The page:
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The Student News Site of California State University, Stanislaus

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The Student News Site of California State University, Stanislaus

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Conference in New York announces newest Sony console

In a much ill-fated Electronics Entertainment Expo (E3) conference seven years ago, Sony made all the wrong moves in announcing the PlayStation 3. Not only was the price too high at $599, but the whole presentation felt awkward with such topics as giant enemy crabs (watch “Sony’s Embarrassing E3 2006 Conference” on YouTube).
Last week, Sony improved upon the PS3 introduction with their PlayStation 4 (PS4) conference in New York City. They are taking things slower by not revealing the physical console or price point just yet.
Sony did give enough details for us to analyze the PS4’s future.
Integration with the PS Vita, Sony’s handheld console, is a key part of Sony’s strategy. This is why Sony bought cloud-based gaming company Gaikai last year. Sony’s hope is that most PS4 games will allow players to continue from their Vita over a wireless internet connection wherever they go.
This surpasses one of the most “unique” options of the Nintendo Wii U because with the Wii U GamePad, gamers can continue playing the entire game from their controller, but only at home.
Sony also wants gamers to use smartphones and tablets with PS4 games, possibly as a second screen in the same fashion as the GamePad.
While the DualShock 4 controller looks similar to the DualShock 3, it comes with some key differences.
The start and select buttons are absent. There is now a headphone jack and speaker. A touchpad is on the top-center of the controller’s front, and a light bar appears between the shoulder buttons on top. A share button sits left of the touchpad, while an options button is on the right.
The light bar can display health status and gives each player a more unique identity by matching the color of the on-screen character. It interacts with a camera, named the PS4 Eye, that will provide some “Kinect-like” features such as motion and depth sensing.
Gamers can stream gameplay to their friends in real-time using the share button, and potentially let friends take control for them over the internet too. This seems intriguing and brings console gaming more in line with the popularity of social media networks. Even “bad” games will become more interesting with people watching.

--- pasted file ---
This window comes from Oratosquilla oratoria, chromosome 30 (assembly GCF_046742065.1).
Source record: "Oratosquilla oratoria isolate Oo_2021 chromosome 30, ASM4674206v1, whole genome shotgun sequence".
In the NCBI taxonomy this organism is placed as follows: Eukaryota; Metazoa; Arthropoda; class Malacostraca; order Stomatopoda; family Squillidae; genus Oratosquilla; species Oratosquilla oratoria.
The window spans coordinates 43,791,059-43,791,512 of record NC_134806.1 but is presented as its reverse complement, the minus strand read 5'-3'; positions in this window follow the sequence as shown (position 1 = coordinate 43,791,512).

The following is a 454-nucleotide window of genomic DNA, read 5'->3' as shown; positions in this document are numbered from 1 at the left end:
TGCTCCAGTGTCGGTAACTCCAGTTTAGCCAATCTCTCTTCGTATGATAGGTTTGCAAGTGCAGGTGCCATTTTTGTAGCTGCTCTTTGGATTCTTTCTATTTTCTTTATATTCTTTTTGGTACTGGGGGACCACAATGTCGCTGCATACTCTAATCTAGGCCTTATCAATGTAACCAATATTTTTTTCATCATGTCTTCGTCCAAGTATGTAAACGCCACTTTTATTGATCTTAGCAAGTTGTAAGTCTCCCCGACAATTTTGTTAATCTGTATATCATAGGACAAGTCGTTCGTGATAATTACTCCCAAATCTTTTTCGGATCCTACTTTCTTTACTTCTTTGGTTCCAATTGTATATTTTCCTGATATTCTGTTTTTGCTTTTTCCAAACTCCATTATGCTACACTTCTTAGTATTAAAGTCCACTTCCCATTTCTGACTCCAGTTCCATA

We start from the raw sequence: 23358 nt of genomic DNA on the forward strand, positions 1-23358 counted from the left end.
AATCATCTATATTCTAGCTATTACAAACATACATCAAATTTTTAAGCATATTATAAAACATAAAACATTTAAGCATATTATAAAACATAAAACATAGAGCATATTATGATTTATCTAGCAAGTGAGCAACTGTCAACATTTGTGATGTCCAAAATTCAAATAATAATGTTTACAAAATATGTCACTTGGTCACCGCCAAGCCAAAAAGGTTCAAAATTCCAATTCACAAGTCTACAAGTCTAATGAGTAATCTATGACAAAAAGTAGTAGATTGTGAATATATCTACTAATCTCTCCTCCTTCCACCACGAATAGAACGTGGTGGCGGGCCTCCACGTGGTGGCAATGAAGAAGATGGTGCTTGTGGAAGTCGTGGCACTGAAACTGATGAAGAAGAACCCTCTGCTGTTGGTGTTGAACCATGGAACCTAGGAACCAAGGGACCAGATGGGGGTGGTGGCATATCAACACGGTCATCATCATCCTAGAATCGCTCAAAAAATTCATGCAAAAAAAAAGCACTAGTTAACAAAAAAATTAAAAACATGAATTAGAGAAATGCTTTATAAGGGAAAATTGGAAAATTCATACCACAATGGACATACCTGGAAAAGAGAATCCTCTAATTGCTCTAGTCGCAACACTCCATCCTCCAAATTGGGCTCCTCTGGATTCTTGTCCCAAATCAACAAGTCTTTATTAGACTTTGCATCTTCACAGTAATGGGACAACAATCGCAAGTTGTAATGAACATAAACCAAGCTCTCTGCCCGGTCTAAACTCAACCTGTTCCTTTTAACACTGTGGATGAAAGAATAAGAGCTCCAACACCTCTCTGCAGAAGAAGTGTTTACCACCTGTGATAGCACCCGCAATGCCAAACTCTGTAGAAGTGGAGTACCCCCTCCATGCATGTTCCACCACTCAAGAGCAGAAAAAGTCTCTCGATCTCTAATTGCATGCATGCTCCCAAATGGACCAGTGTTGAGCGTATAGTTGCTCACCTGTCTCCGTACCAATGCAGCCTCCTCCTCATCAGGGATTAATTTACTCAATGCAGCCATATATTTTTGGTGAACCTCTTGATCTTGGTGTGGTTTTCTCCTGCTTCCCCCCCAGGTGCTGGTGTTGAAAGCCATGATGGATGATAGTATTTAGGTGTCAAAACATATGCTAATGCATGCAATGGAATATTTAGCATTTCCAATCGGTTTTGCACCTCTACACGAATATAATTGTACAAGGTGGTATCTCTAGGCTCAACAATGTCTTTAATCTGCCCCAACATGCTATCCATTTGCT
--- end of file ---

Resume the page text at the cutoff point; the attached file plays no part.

Sony also improved the process of buying games on the PlayStation Network (PSN). After an initial download, the entire game will finish downloading in the background, so there is no wait to play.
Unfortunately, PSN games that were downloaded on the PS3 cannot be transferred. There is no backwards compatibility with disc-based PS3 games either.
At least the technical specs sound solid enough. A press release states the “PS4 is centered around a powerful custom chip that contains eight x86-64 cores.” In addition, “The GPU contains a unified array of 18 compute units, which collectively generate 1.84 Teraflops of processing power.” The console features “8 GB of unified system memory” and “GDDR5 is used for this memory, giving the system 176 GB/second of bandwidth.”
What the console looks like should not matter. But for those that must know, according to IGN’s interview with SCEA President Jack Tretton, the console “will be plastic, it won’t be triangle shaped or round.”
Lastly, according to Sony Worldwide Studios head Shuhei Yoshida, the console will play used disc games! This is a huge win for poorer gamers.
The Xbox “720” (title not confirmed) is plagued by rumors that it will block used games and require a constant internet connection.
Sony is on the right track so far, with the only misstep concerning the backwards compatibility issue.
They must also be careful on price. Considering the competition from PC gaming service Steam, Android and iOS based games, plus longtime rivals Microsoft and Nintendo, Sony cannot afford to price the PS4 out of range.
Even with these concerns, Sony shows good signs of leading the next generation console race.

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Conference in New York announces newest Sony console